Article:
Last Ship Out
by Robert Teague
This story was written for the entertainment of Sintel fans, and no copyright infringement is intended. This story may be reproduced, provided no changes are made, and you let me know.
Author's Note: If you haven't seen "Sintel", why are you reading this? : ) It's a short film, only 15 minutes. Go watch it on YouTube or the website www dot sintel dot org first. I'll wait. This takes place right after Sintel's fight with the hyena-creature in the eroded lands.
Chapter One: A Candle in the Sky
Sintel sat against the stone cliff, the small fire in front of her throwing shadows in the darkening hollow. Overhead,
glimpsed between the spires of rock surrounding her, the sky slowly darkened. A lone star winked into sight. To her right, the thick wooden staff she had carried since she left Ishtar leaned against the rock, ready if needed. It was somewhat taller than she, and had been her father's.
She sighed deeply and relaxed. It had been a hard day, struggling over and between the harsh yellow stones, only to be attacked by a creature weighing more than she did. She had never seen its like before, and had no name for its kind. She had managed to wound it and get away from its dangerous thrashing. It HAD managed to scrape her with its claws on the arm, but that had been dealt with. Still a bit painful, though. The gashes were deep.
Her stomach growled, and she thought about dinner. She had gotten two kinds of jerky from the last village, and both were very good. She decided to have some of the larger supply, and supplement it with one of her three remaining pellas. The juicy, salty fruit complimented the meat's taste.
As she reached for her backpack, a rumbling sound reached her, followed by a trembling of the rock. She sat up, alert. An earthquake? A thunderstorm? The rumbling grew in intensity, adding a crackling, popping sound. What WAS that? The ground stopped shaking, but the rumbling continued unabated.
She got up and followed the sound around the side of the rock, to a place where she could see the horizon. She was at the edge of the rocky land, and the ground at her feet sloped gently down to a forest. The last remnants of the sun's light were in the west, and shadows were deepening all around her.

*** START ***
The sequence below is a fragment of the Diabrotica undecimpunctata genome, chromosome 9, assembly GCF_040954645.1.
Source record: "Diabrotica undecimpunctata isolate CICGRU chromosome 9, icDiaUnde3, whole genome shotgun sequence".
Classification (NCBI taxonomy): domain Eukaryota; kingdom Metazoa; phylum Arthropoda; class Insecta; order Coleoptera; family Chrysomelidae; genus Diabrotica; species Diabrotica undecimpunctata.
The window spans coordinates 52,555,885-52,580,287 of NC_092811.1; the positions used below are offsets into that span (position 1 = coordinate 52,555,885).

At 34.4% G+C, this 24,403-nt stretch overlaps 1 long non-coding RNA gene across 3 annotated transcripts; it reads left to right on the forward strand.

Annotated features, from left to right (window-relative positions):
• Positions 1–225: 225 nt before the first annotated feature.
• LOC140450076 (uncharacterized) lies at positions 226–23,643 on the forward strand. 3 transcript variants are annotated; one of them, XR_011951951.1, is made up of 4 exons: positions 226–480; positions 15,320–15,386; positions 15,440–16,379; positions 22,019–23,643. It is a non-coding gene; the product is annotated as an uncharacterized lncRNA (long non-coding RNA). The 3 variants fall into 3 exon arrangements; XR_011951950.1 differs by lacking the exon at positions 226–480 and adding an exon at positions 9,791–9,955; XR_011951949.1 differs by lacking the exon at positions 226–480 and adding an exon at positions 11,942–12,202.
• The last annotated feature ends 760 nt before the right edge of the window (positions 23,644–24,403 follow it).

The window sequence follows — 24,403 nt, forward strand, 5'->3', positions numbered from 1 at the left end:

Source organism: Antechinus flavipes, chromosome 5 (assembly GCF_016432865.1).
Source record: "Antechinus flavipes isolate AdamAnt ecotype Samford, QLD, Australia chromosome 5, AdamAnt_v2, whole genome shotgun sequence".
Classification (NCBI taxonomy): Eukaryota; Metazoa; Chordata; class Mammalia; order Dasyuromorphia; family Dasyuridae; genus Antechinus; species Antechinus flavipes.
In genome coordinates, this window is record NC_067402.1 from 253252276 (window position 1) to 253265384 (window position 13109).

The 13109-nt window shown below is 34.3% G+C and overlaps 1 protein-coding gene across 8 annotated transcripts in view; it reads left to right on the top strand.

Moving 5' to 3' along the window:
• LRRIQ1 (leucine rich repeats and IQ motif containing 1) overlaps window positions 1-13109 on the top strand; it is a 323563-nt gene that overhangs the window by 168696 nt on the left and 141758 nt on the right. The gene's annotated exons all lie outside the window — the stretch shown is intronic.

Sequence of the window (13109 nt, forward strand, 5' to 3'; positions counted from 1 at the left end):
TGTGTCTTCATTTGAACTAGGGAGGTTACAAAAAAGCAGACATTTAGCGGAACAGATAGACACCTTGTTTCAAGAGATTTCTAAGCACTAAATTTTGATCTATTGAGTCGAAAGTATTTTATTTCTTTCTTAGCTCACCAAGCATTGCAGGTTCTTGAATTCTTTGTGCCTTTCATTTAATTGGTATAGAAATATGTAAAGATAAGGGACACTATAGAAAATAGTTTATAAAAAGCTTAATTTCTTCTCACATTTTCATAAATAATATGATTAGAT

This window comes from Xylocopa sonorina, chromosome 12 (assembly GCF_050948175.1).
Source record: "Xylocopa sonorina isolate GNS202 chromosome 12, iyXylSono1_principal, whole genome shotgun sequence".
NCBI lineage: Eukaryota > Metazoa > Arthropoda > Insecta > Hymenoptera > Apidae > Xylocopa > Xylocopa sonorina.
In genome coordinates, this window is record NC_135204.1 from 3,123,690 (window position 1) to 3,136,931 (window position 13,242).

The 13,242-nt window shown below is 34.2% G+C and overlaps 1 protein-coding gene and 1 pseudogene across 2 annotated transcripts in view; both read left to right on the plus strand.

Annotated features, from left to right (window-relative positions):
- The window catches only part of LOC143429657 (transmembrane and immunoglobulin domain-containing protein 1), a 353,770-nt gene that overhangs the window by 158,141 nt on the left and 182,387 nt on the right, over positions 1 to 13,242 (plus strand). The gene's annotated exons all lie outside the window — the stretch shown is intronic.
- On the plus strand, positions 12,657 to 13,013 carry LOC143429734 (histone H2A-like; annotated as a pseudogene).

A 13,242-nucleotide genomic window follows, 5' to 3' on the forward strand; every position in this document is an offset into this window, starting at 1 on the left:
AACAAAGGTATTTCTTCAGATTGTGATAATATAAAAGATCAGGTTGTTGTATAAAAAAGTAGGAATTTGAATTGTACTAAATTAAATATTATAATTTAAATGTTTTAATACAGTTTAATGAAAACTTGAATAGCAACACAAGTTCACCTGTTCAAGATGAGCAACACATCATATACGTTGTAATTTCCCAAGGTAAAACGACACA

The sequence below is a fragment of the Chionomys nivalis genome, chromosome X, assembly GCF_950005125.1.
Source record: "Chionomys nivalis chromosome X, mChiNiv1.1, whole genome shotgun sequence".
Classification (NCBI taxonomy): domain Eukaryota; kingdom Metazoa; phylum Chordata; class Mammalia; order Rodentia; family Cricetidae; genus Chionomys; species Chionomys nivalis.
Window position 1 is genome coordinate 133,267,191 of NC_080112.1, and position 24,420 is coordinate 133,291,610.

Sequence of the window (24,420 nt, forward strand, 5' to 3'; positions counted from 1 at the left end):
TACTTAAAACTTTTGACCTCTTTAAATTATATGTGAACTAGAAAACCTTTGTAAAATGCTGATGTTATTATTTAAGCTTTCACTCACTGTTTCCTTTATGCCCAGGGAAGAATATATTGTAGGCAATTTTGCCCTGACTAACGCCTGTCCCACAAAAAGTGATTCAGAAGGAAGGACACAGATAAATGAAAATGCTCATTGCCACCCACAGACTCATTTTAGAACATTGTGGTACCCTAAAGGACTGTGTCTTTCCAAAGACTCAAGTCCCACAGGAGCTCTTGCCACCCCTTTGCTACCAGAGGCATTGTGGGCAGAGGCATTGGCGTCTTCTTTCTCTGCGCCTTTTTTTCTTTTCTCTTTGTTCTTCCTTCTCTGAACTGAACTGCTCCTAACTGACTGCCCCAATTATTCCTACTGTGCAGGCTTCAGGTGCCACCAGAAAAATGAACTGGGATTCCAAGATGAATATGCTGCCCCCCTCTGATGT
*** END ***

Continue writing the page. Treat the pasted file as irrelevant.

But what caught her attention was something completely out of her experience. An upside-down candle had lifted into the air, standing on a pillar of blue fire, and was gaining height rapidly. The noise was coming from it. As she watched, it soared over her head, getting smaller and dimmer until it was lost behind the rock. She thought about climbing the rock to keep it in sight, but decided against it. Too dangerous in the dark.
Instead she looked at where it had come from. It was difficult to see now, but smoke was still rising over the circle of low hills miles away and to the southwest. She looked more carefully, and saw spots of light that might mean a village. She took careful note of where it was, and resolved to go there tomorrow and find out what had happened.
The next morning dawned bright and clear. Nothing had disturbed her slumber, and she felt rested and ready for whatever the day might bring.
Skipping breakfast, she packed her meager belongings and went back to the edge of the stones. In the clear light of morning the ring of hills was easily visible. Now she could see there was a break in the eastern wall, so that would be her goal. The lights she had seen last night were gone, but now she could see three boxy skeletal structures nearly as tall as the hills. One of them was supporting an object of some kind, possibly another upside-down candle.
Staff in hand, she made her way down the path.
The trip took most of the day, as unexpected obstacles had appeared. A wide, swift river with no way to cross forced her south, and she had to move past a field of keffa flowers that had both thorns and a pollen that made you sleepy, and easy prey.